Horticulture, Environment, and Biotechnology

, Volume 58, Issue 6, pp 548–559 | Cite as

Seed germination, seedling growth and antioxidant system responses in cucumber exposed to Ca(NO3)2

  • Huaifu Fan
  • Ling Ding
  • Yanli Xu
  • Changxia Du
Research Report


This study investigated the effects of varying calcium nitrate (Ca(NO3)2) supply on seed germination, seedling growth, and antioxidant responses during cucumber seed germination. Five and 20 mM Ca(NO3)2 stimulated seed germination, while 10 and 40 mM Ca(NO3)2 inhibited it. Germinating seed weight was clearly promoted by 5 mM Ca(NO3)2, but decreased under 40 mM Ca(NO3)2. Ten or 20 mM Ca(NO3)2 caused no marked change. Addition of 10 or 40 mM Ca(NO3)2 increased the activity of many enzymes in germinating seeds, such as superoxide dismutases (SOD), peroxidases (POD), catalase (CAT), ascorbate peroxidase (APX), glutathione reductase (GR), dehydroascorbate reductase (DHAR), and monodehydroascorbate reductase (MDHAR). On the other hand, 5 and 20 mM Ca(NO3)2 markedly decreased CAT activity. Among all the treatments, only 10 mM Ca(NO3)2 increased malondialdehyde content. Similarly, the production rate of O2.− was only higher in 20 mM Ca(NO3)2. Compared with the control (0 mM Ca(NO3)2), protein content significantly increased in all treatments except for 20 mM Ca(NO3)2. Calcium nitrate strongly inhibited the growth of seedlings, and damaged leaf and root microstructure. The inhibition and damage were more severe as the Ca(NO3)2 concentration increased. Calcium nitrate promoted the accumulation of photosynthetic pigment, but led to a decrease in chlorophyll a/b. These results suggest that the effect of different Ca(NO3)2 levels on seed germination was variable, while the inhibition effect on seedling growth enhanced with increase of Ca(NO3)2 concentration. This effect is closely associated with Ca 2+ and NO3- concentration, antioxidant enzyme activity, and the different growth and development stages of cucumber.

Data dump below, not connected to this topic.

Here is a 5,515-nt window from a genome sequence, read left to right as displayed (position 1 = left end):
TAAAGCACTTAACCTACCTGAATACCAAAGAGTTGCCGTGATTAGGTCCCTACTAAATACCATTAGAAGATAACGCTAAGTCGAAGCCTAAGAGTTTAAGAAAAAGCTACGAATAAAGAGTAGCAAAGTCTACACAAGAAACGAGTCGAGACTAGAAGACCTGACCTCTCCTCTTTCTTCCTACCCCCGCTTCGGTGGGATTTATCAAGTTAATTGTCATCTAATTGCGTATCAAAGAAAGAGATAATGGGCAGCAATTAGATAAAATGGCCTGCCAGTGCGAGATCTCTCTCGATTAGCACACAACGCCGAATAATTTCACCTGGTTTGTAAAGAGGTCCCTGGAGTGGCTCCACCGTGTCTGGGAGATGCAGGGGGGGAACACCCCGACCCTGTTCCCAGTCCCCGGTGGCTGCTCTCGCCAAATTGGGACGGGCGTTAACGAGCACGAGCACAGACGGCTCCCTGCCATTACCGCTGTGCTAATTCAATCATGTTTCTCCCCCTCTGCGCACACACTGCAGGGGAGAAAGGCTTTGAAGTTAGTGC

Additional key words

antioxidantive enzymes Cucumis sativus germination rate biomass production secondary salinization 


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Copyright information

© Korean Society for Horticultural Science and Springer-Verlag GmbH Germany, part of Springer Nature 2017

Authors and Affiliations

  1. 1.The Key Laboratory for Quality Improvement of Agricultural Products of Zhejiang Province, School of Agriculture and Food ScienceZhejiang Agriculture & Forestry UniversityLin’anP. R. China

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